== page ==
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This Friday sees the release of Paul Hyett’s directorial debut with intensely dark survival thriller, THE SEASONING HOUSE. The man responsible for the best and most realistic make-up effects in modern British cinema (THE DESCENT, EDEN LAKE, HUNGER), is perhaps the UK equivalent of American master Rick Baker. He also had a hand in the script in which a orphaned deaf mute (Rosie Day) is enslaved to care for the women forced into prostitution during the harrowing Bosnian war, but begins plotting her brutal revenge when the sadistic soldiers (led by Sean Pertwee) that murdered her family, come calling.

We had the opportunity to speak to one of the leads, genuine cult British actor Kevin Howarth, who plays the conflicted boss of the crumbling brothel, Viktor, who despite his despicable duties has the most fascinating journey in the nail-biting fright flick. His breakout role in Julian Richard’s acclaimed found-footage thriller, THE LAST HORROR MOVIE, winning him notable praise and genre awards, while he’s since kept busy with work in stage, screen and video-games. He’ll next be seen as the vampire-like villain of Andrew Goth’s supernatural-western GALLOWWALKERS (which coincidentally features effects work from Hyett), opposite Wesley Snipes.

Could you tell us how you became involved in the film and what drew you to it?

Well, Paul Hyett, the director is a very old friend in the business and it’s no secret that he’s one of the country’s top special-effects and make-up artists and I’ve been on a number of films with Paul that he’s worked on. We’ve been friends for a long time and he always said to me, right at the beginning that we first met that one day he’ll want to direct his own film and get into directing and he said I really want you in the film. Then suddenly this script came along, THE SEASONING HOUSE, and he said read it and tell me what you think. He said ‘I’ve always had you in mind to play Viktor‘. So I read the script, and the big test is when you sit down with the script and you go through it making comments you know you’re not onto something but I read it in one sitting, which took about an hour, hour and a half and I was hooked. I thought this is a really tight script and I phoned him straight back and told him ‘Paul, you’re really onto something with this one.’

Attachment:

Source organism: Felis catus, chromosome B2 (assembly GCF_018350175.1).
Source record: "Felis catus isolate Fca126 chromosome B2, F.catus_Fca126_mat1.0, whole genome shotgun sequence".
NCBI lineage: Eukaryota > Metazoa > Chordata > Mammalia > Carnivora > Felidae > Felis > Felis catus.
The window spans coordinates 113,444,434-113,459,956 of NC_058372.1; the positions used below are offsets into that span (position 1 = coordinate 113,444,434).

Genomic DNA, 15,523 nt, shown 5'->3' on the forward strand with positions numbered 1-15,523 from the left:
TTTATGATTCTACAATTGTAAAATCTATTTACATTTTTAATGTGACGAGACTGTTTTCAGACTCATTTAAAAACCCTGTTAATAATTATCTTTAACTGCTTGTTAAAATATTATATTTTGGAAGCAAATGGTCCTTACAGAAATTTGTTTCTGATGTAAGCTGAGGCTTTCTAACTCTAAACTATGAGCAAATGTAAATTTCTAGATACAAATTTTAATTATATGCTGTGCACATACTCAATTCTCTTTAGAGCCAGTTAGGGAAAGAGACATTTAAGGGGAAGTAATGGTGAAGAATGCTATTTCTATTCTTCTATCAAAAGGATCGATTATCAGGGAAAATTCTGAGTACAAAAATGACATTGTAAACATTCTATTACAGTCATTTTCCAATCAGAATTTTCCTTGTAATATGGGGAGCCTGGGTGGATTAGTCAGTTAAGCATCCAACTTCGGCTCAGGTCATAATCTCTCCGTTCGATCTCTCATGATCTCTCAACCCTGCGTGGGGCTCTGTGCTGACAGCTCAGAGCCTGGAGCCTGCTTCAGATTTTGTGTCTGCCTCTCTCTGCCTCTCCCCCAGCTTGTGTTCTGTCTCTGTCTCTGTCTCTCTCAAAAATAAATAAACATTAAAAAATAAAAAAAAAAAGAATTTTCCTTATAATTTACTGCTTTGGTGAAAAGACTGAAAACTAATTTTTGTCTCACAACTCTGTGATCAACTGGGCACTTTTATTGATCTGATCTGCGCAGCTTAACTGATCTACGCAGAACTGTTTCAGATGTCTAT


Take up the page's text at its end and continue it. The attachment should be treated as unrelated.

Unlike a lot of the villainous characters in the film, Viktor seems to have some sort of conscience. Was that something in the script or a trait you brought to the role?